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Re: Would cyclists rather be injured than uncool?

Postby Aushiker » Sat Dec 10, 2011 4:00 pm

Hi

The only studies I am aware of are

Henley, G. & Harrison, J. E. (2009). Serious injury due to land transport accidents, Australia 2006–07. (Injury Research and Statistics Series Number 53). Canberra, Australia: Australian Institute of Health and Welfare.

which does not attribute blame

and there is a Federal report on road crashes which I cannot locate now :( I Have linked to it before in the forums so maybe someone has the details?

Edit: Found it. The reference is:

Australian Transport Safety Bureau (2006). Deaths of cyclists due to road crashes. Canberra, ACT: Australian Transport Safety Bureau

Andrew
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Re: Would cyclists rather be injured than uncool?

Postby KenGS » Sat Dec 10, 2011 8:48 pm

twizzle wrote:
Oxford wrote:
myforwik wrote:70% of collision involving bicycles are the fault of the cyclist. So high visibility won't help that much.

I have ridden along time in hi-vis and changed to non hi-vis. With hi-vis people pick you up *to quickly* and completely misjudge your speed. I have had people pull out in front of me constantly while wearing high-vis and never where I am wearing all black. I don't know.

the MUARC studies actually suggest nearly 90% of collisions involving cyclists and motor vehicles are the fault of the motor vehicle driver.

No. The helmet camera study showed a high percentage of people riding with helmet cameras were not at fault in accidents, but they are not representative of the general population. (Although, based on my riding experience, I would expect that number would be similar for the general population as well). But there is another Australian study somewhere (can't find via simple search) that investigated cause of death for bicycle accidents and something like 60% of the cyclists killed were at fault.


You may now all return to your normal viewing....

... myopic as it appears.

:P

There is a report from Queensland http://eprints.qut.edu.au/34208/
From 1 January 2000 to 31 December 2008, there were 6328 crashes reported to police involving bicycles and motor vehicles, comprising 93.4% of police reported bicycle crashes. The bicyclist was deemed the at-fault vehicle in 2809 instances (44.4%). Younger cyclists (16 years or younger) and elderly cyclists (80+) were more likely to be the at-fault unit, while cyclists aged 30-69 were at fault in less than 30% of bicycle-motor vehicle crashes

Note the higher number of "cyclist at fault" for younger and older riders.
The role of traffic violations as contributing factors changed according to the unit at-fault (see Figure 4). When the motorist is at-fault, traffic violations were recorded in 85.4% of crashes and driver conditions were recorded for 16.4% of crashes. When the cyclist is at-fault, traffic violations were recorded in only 28.1% of bicycle-motor vehicle crashes.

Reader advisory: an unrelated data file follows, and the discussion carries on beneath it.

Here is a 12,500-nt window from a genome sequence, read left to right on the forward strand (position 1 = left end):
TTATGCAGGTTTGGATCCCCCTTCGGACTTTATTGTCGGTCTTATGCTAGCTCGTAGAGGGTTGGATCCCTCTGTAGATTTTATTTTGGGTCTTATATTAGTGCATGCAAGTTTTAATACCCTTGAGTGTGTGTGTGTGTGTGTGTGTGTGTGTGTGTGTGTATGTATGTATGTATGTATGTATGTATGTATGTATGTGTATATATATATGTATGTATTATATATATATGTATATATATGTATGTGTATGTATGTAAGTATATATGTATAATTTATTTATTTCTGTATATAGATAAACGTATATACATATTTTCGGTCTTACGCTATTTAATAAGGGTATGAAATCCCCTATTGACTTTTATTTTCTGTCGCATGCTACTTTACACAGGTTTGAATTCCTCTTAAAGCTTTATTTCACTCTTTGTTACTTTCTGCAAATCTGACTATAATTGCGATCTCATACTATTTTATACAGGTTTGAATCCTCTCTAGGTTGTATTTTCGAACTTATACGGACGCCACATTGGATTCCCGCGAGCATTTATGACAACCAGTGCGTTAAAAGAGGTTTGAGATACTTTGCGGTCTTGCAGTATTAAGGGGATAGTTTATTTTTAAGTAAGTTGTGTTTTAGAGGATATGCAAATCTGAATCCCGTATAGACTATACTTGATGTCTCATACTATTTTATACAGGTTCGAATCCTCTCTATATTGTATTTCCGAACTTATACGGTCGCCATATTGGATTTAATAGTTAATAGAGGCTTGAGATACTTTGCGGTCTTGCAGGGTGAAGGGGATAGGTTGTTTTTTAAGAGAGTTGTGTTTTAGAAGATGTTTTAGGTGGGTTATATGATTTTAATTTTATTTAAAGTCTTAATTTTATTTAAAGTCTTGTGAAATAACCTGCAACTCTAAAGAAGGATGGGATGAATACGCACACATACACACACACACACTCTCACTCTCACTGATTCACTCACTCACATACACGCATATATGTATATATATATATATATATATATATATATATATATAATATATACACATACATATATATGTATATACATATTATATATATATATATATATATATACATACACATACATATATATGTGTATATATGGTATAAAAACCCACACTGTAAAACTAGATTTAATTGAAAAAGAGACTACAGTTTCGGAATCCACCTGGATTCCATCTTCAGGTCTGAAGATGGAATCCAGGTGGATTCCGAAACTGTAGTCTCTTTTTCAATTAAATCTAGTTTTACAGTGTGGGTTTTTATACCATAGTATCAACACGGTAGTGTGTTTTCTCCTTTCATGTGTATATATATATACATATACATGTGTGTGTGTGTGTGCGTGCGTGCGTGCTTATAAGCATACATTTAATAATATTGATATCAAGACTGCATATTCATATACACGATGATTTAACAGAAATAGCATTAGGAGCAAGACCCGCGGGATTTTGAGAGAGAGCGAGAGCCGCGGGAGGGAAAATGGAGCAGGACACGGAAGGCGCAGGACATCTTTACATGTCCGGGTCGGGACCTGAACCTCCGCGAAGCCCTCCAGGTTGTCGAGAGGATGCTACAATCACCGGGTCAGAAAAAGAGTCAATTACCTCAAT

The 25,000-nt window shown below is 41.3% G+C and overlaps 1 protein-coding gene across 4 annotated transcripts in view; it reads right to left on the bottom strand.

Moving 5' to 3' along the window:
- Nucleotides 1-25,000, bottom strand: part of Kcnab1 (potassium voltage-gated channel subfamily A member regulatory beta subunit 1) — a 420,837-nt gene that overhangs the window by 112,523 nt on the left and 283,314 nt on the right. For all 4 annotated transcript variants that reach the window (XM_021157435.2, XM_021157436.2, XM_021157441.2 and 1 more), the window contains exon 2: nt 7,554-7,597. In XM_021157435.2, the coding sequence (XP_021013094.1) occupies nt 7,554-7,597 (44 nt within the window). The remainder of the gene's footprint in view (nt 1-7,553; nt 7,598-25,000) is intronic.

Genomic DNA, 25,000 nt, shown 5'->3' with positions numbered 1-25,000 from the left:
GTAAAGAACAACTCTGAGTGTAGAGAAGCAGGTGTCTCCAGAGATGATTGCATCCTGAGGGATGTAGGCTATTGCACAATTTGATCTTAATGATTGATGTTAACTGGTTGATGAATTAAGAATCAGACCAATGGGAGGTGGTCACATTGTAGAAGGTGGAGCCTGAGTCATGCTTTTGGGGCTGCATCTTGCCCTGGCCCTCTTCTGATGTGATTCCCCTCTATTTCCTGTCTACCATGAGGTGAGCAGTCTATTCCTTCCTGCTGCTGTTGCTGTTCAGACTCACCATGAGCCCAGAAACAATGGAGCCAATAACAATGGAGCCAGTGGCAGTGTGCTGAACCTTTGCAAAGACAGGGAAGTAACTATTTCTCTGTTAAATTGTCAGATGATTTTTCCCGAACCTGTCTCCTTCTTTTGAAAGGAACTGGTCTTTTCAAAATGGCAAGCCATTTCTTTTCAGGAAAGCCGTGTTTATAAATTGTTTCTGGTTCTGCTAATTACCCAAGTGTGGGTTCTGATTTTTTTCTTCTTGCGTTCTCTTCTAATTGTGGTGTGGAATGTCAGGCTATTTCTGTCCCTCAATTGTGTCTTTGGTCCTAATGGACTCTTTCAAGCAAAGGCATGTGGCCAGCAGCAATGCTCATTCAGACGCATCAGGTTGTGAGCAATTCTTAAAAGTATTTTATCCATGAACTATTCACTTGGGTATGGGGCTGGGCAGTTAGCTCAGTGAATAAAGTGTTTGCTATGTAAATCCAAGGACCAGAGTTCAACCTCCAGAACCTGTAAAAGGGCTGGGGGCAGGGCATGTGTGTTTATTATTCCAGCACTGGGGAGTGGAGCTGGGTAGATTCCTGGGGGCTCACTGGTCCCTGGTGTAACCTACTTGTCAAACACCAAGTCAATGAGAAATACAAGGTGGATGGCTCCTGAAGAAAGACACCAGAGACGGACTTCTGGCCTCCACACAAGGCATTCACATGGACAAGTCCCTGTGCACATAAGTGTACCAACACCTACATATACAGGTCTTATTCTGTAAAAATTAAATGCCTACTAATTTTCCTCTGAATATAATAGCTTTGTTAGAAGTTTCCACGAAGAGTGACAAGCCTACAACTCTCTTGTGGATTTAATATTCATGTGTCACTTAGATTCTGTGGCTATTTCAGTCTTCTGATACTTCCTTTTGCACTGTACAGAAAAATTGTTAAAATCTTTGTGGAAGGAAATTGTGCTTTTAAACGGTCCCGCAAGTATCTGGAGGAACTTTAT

and
For crashes where the bicyclist is at-fault, the most frequently recorded traffic violations are: "disobey traffic light" (6.4%); "fail to keep left" (5.1%); and "fail to give way" (4.7%). The contributing factors most likely to be indicated when a cyclist is the at-fault vehicle are: inattention/negligence (34.7%) or inexperience/lack of expertise (26.5%).
--Ken
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Re: Would cyclists rather be injured than uncool?

Postby Oxford » Sun Dec 11, 2011 6:10 am

From 1 January 2000 to 31 December 2008, there were 6328 crashes reported to police involving bicycles and motor vehicles,...

there's the rub, this only includes the incidents reported to police, how many incidents were not reported, did not have significantly adverse outcomes requiring investigation, but were the fault of the motorist? or the cyclist? this is where the MUARC study uncovered that many incidents were avoided by cyclists and their raised awareness, that were the doing of the motorist. I'm not going to disagree that some cyclists come off second best and often it is probably the fault of the cyclist, but there are many unreported incidents. when I was cycle commuting, I avoided plenty of incidents daily due to my own spatial awareness, that were 100% the fault of motorists breaching their requirements such as giving way, trying to bully other road users etc etc.
I could agree with you, but then we would both be wrong.
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Re: Would cyclists rather be injured than uncool?

Postby Aushiker » Sun Dec 11, 2011 12:07 pm

Oxford wrote:
From 1 January 2000 to 31 December 2008, there were 6328 crashes reported to police involving bicycles and motor vehicles,...

there's the rub, this only includes the incidents reported to police, how many incidents were not reported, did not have significantly adverse outcomes requiring investigation, but were the fault of the motorist? or the cyclist? this is where the MUARC study uncovered that many incidents were avoided by cyclists and their raised awareness, that were the doing of the motorist. I'm not going to disagree that some cyclists come off second best and often it is probably the fault of the cyclist, but there are many unreported incidents. when I was cycle commuting, I avoided plenty of incidents daily due to my own spatial awareness, that were 100% the fault of motorists breaching their requirements such as giving way, trying to bully other road users etc etc.


Good points. I for one will no longer reports incidents to the South Metropolitan District of the WA Police as it is a waste of time. I wonder how many others are now doing the same. Given past letters to the local paper I suspect there are few.